Owners of septic systems are responsible for ensuring the systems are safe and function properly, including having a secure lid on the tanks.

Finding Your Septic System

If you can’t find the opening to your septic tank, contact your local health department.  They’ve likely issued permits for the system which may include a site plan showing the septic tank location.  If the local health department doesn’t have a record on file, contact a professional septic system company – they have experience finding difficult-to-spot tanks.  Also, many systems are completely buried, so your system may not have lids at the surface.

Pump Your Tank

Pump out your septic tank when needed.  Don’t wait until you have a problem.  For a typical household, septic tanks should be pumped at least every three (3) to five (5) years.  Routine pumping can prevent expensive failures such as a clogged drainfield or sewage backing up into the home.  Using a garbage disposal will increase the amount of solid entering the septic tank, requiring more frequent pumping.  Four major factors influence how often you need to pump your septic tank.

Household Size
Total wastewater generated.  If you put a lot of water down the drain (from inefficient or leaky toilets, washers, shower heads, and sink faucets), the tank can’t settle completely, and you may need to pump more often.
Volume of solids in wastewater.  Garbage disposal and food waste going down the drain, and RV and boat waste dumped into your system, will fill the tank up quicker with solids.
Septic tank size.  The bigger the tank, the more capacity it must handle solids and water, which could allow for more time between pumping.  Old septic tanks might not be sized appropriately for your home, especially if your home has been remodeled and is now larger.

Take Care at the Drain

Your septic system contains a collection of living organisms that digest and treat household waste.  Pouring toxins down your drain can kill these organisms and harm your septic system.  Whether you’re at the kitchen sink, bathtub, or utility sink:

  • Avoid chemical drain openers for a clogged drain.  Instead, use boiling water or a drain snake.
  • Never pour cooking oil or grease down the drain.  Let it cool, harden, and then throw it away in the trash.
  • Never pour oil-based paints, solvents, or large volumes of toxic cleaners down the drain.  Even latex paint waste should be minimized.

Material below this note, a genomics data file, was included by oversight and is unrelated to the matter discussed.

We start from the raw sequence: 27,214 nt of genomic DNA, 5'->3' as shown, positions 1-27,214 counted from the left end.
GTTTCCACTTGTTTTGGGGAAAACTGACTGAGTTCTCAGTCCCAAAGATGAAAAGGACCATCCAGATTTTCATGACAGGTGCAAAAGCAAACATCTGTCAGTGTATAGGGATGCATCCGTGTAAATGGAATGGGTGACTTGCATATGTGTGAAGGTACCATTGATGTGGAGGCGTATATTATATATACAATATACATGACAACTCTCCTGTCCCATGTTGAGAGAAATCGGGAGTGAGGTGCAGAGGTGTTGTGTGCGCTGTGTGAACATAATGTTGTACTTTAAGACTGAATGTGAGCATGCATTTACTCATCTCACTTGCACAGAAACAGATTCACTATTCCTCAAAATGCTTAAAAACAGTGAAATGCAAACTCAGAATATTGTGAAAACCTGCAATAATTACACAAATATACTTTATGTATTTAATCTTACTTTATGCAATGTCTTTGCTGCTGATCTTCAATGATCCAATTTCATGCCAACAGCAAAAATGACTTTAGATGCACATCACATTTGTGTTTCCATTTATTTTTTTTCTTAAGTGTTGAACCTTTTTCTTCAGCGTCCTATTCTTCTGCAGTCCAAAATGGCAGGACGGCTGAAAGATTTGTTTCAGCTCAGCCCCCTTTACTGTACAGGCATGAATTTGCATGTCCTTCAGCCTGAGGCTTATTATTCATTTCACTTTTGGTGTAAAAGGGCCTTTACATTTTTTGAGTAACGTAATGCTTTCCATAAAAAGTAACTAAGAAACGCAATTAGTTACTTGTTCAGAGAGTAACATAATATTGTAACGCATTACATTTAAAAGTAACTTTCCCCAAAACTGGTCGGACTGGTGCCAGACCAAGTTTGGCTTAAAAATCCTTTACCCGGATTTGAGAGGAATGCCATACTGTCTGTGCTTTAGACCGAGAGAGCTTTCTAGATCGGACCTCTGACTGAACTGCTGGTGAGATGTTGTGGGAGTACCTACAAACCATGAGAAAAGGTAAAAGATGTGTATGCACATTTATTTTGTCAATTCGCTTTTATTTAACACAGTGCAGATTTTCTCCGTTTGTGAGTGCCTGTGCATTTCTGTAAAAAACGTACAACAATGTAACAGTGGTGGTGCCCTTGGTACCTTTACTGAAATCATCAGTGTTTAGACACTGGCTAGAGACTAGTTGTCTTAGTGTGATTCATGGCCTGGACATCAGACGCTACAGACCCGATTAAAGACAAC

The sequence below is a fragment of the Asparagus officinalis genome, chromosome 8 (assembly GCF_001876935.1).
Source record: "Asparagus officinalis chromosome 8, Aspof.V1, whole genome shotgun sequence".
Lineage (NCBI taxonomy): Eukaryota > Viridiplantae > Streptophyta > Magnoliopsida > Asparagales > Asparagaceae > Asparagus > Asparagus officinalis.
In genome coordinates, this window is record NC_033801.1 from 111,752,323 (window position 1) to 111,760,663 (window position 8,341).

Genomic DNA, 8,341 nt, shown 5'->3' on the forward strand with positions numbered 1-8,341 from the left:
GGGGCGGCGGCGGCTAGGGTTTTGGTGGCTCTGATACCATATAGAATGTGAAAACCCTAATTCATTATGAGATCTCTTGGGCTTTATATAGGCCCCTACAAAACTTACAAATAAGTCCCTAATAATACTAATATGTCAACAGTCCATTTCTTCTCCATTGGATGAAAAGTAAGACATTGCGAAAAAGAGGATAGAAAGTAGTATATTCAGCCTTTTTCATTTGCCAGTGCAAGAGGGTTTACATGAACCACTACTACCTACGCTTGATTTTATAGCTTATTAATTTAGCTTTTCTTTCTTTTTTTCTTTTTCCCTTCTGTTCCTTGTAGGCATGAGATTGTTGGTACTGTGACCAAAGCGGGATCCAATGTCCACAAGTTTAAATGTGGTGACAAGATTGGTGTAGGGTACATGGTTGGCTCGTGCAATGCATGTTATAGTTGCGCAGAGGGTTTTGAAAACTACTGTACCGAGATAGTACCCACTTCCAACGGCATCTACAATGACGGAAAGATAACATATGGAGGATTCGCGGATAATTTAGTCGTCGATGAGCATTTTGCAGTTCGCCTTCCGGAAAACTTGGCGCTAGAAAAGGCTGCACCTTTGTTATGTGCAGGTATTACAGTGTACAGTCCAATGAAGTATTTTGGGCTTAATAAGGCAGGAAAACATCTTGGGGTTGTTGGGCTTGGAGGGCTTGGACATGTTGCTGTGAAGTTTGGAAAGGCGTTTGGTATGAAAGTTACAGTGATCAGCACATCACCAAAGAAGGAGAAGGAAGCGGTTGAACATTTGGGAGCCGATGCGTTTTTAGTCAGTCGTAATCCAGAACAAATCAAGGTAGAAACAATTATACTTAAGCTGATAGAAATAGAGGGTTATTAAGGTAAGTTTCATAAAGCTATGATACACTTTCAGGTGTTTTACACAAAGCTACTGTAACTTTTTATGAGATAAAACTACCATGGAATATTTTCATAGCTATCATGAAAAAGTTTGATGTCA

• Eliminate or limit the use of a garbage disposal.  Food waste from garbage disposals fill the septic tank and can clog the drainfield.


Septic tank additives sold in stores aren’t necessary to keep your septic tank working properly and they don’t reduce or eliminate the need for routine pumping.

Maintain the Area Around Your System

Keep water runoff away from your system.  Water from roof drains, driveways, patios, or sump pumps should be diverted away from the septic tank and drainfield area.  Soil over your system should be slightly mounded to help surface water runoff.  If heavy rains cause water to sit around your septic system, avoid putting water down your drains.

Protect your system from damage.  Keep vehicles, heavy equipment, and livestock off your septic tank, drainfield, and drainfield replacement area.  The pressure can compact the soil and damage pipes.  Before you plant a garden, landscape your yard, construct a building, or install a pool, check on the location of your septic system and replacement area.

Landscape your system properly.  Grass is the best cover.  Don’t put concrete or plastic over your septic system.  Plant trees and shrubs away from your septic tank and drainfield to keep roofs from growing into your septic system.  A septic service professional can provide you landscaping options around your septic system.

Use Water Efficiently

Practice water conservation.  The more wastewater you produce, the more wastewater the soil must treat and dispose.  By reducing and balancing your use, you can extend the life of your drainfield, decrease the possibility of system failure, and avoid costly repairs.

To reduce your water use

  • Use water – saving devices such as faucet aerators and high-efficiency toilets, shower heads, dishwashers, and washing machines.
  • Repair leaky faucets and plumbing fixtures.  A leaky toilet can waste hundreds of gallons of water a day.
  • Take shorter showers.
  • Take baths with a partially- filled tub.
  • Wash only full loads of dishes and laundry.  If your washing machine has load settings, make sure you select the proper load size.  Don’t select the large-load cycle if you’re washing a small amount of laundry.


Toilets Aren’t Trash Cans

Your septic system is not a trash can.  Besides human poop and pee, toilet paper, and soap used for washing, not much else should be going down your drain.

Never flush

  • Baby wipe, cleaning wipes, or any moist towelettes.
  • Feminine hygiene products such as tampons or pads.
  • Condoms.
  • Paper towels, rags, or newspaper.
  • Dental floss.
  • Cotton balls and swabs.
  • Diapers.
  • Hair.
  • Cigarette butts.
  • Band-aids.
  • Coffee grounds.
  • Cat litter.
  • Grease and cooking oils.
  • Household chemicals like gasoline, oil, pesticides, antifreeze, and paint.
  • Prescription medication.